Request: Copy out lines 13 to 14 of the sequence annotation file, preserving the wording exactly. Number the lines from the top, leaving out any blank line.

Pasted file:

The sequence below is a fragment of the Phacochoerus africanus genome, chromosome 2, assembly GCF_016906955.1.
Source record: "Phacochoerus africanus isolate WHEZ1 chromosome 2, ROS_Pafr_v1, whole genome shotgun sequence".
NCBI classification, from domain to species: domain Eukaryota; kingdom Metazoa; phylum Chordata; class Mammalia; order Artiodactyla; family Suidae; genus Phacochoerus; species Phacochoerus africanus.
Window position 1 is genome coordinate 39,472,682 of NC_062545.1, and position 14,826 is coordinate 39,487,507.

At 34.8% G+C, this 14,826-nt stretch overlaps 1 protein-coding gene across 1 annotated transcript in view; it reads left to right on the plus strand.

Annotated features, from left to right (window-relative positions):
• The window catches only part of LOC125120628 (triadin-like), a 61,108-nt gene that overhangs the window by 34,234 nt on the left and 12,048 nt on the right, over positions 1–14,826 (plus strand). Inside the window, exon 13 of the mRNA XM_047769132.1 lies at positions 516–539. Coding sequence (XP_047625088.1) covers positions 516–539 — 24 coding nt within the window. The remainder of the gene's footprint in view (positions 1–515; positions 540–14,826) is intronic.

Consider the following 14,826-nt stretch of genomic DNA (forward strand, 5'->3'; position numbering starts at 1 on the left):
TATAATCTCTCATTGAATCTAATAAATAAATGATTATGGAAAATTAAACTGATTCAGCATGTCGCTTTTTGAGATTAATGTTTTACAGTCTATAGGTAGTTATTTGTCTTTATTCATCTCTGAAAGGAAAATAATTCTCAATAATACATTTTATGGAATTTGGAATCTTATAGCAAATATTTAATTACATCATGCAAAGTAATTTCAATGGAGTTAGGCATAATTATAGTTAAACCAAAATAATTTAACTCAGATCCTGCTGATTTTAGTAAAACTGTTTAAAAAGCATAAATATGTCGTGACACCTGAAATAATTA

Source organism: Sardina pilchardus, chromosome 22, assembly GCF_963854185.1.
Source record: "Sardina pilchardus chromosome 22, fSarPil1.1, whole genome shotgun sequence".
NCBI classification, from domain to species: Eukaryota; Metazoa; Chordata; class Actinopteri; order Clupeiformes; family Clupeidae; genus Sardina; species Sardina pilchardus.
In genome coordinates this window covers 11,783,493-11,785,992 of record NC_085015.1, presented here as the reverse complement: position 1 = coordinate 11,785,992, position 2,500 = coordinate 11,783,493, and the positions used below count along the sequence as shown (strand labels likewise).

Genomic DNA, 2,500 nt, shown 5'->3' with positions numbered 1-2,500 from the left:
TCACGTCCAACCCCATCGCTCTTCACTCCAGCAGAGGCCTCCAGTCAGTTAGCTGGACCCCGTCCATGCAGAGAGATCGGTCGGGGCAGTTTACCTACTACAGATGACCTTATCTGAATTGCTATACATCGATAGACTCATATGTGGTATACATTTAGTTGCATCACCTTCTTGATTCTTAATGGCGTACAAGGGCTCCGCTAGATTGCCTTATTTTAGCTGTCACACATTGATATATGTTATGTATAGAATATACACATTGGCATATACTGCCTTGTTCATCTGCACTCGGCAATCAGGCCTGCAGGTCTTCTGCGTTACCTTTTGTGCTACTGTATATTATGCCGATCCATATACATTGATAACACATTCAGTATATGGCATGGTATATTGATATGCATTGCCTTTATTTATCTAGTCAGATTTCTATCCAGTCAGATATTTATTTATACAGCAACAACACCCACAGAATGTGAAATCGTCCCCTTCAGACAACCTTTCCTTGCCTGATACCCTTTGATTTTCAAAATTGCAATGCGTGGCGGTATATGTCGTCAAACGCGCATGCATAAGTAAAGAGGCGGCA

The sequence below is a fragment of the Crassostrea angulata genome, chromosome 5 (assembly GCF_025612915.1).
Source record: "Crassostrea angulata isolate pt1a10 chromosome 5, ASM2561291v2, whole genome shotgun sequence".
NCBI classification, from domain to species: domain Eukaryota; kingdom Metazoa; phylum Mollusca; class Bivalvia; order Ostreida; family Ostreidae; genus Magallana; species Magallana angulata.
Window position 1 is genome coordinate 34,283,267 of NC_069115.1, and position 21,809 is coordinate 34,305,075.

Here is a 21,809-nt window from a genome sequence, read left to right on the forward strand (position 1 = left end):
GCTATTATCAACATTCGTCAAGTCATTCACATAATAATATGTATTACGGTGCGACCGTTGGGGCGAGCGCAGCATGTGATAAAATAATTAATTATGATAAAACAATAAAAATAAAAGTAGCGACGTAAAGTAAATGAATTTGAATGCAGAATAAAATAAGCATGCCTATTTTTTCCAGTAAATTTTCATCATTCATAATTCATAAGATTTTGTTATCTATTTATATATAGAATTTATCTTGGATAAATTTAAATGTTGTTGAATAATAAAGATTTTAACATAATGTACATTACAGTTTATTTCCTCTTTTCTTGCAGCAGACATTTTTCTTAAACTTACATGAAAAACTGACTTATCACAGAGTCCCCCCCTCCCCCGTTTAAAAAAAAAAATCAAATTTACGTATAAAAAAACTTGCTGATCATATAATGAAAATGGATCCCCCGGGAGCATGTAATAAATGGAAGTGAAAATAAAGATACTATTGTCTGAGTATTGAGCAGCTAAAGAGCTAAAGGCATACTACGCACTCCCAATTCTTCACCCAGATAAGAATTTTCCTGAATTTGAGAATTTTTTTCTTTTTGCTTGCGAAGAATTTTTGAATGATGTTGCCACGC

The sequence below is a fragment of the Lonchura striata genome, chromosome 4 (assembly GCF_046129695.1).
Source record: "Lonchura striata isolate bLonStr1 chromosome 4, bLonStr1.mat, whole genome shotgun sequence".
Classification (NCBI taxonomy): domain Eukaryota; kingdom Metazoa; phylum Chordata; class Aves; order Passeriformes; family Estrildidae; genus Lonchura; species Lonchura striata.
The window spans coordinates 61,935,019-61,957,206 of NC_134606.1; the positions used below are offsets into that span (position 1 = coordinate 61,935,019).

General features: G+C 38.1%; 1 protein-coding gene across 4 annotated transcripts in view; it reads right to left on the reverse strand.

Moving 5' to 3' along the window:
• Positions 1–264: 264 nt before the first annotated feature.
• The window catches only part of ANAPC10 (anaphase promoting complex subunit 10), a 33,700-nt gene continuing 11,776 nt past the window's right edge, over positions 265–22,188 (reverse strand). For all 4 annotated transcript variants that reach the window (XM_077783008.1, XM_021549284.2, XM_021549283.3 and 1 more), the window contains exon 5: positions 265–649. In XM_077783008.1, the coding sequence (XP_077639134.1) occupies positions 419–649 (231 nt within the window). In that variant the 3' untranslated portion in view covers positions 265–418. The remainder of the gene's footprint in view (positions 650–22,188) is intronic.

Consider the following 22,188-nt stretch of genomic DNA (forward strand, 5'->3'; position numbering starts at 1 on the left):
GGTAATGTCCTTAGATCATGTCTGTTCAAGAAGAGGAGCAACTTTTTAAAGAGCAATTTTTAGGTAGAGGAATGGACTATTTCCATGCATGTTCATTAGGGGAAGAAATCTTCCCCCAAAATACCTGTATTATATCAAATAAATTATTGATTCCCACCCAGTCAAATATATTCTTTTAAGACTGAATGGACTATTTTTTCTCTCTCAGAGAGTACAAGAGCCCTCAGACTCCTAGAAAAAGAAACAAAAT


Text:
In genome coordinates this window covers 11,783,493-11,785,992 of record NC_085015.1, presented here as the reverse complement: position 1 = coordinate 11,785,992, position 2,500 = coordinate 11,783,493, and the positions used below count along the sequence as shown (strand labels likewise).

Genomic DNA, 2,500 nt, shown 5'->3' with positions numbered 1-2,500 from the left: